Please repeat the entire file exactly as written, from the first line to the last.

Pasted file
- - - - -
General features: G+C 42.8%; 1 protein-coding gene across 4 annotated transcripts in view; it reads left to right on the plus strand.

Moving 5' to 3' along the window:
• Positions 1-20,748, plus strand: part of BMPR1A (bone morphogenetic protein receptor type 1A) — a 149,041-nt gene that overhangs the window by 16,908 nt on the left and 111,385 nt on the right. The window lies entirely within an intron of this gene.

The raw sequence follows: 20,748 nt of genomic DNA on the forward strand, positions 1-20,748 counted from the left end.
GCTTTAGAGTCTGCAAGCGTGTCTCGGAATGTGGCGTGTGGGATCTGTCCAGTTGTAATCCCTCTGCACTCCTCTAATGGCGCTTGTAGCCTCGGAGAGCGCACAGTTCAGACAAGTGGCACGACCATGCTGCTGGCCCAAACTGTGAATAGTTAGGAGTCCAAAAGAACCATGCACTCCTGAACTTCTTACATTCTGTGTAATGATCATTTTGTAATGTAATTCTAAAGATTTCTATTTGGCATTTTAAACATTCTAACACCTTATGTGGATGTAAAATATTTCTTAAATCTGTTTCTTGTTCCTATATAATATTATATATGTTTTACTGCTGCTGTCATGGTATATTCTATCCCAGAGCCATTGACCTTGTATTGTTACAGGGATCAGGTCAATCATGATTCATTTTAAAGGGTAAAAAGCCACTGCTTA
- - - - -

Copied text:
General features: G+C 42.8%; 1 protein-coding gene across 4 annotated transcripts in view; it reads left to right on the plus strand.

Moving 5' to 3' along the window:
• Positions 1-20,748, plus strand: part of BMPR1A (bone morphogenetic protein receptor type 1A) — a 149,041-nt gene that overhangs the window by 16,908 nt on the left and 111,385 nt on the right. The window lies entirely within an intron of this gene.

The raw sequence follows: 20,748 nt of genomic DNA on the forward strand, positions 1-20,748 counted from the left end.
GCTTTAGAGTCTGCAAGCGTGTCTCGGAATGTGGCGTGTGGGATCTGTCCAGTTGTAATCCCTCTGCACTCCTCTAATGGCGCTTGTAGCCTCGGAGAGCGCACAGTTCAGACAAGTGGCACGACCATGCTGCTGGCCCAAACTGTGAATAGTTAGGAGTCCAAAAGAACCATGCACTCCTGAACTTCTTACATTCTGTGTAATGATCATTTTGTAATGTAATTCTAAAGATTTCTATTTGGCATTTTAAACATTCTAACACCTTATGTGGATGTAAAATATTTCTTAAATCTGTTTCTTGTTCCTATATAATATTATATATGTTTTACTGCTGCTGTCATGGTATATTCTATCCCAGAGCCATTGACCTTGTATTGTTACAGGGATCAGGTCAATCATGATTCATTTTAAAGGGTAAAAAGCCACTGCTTA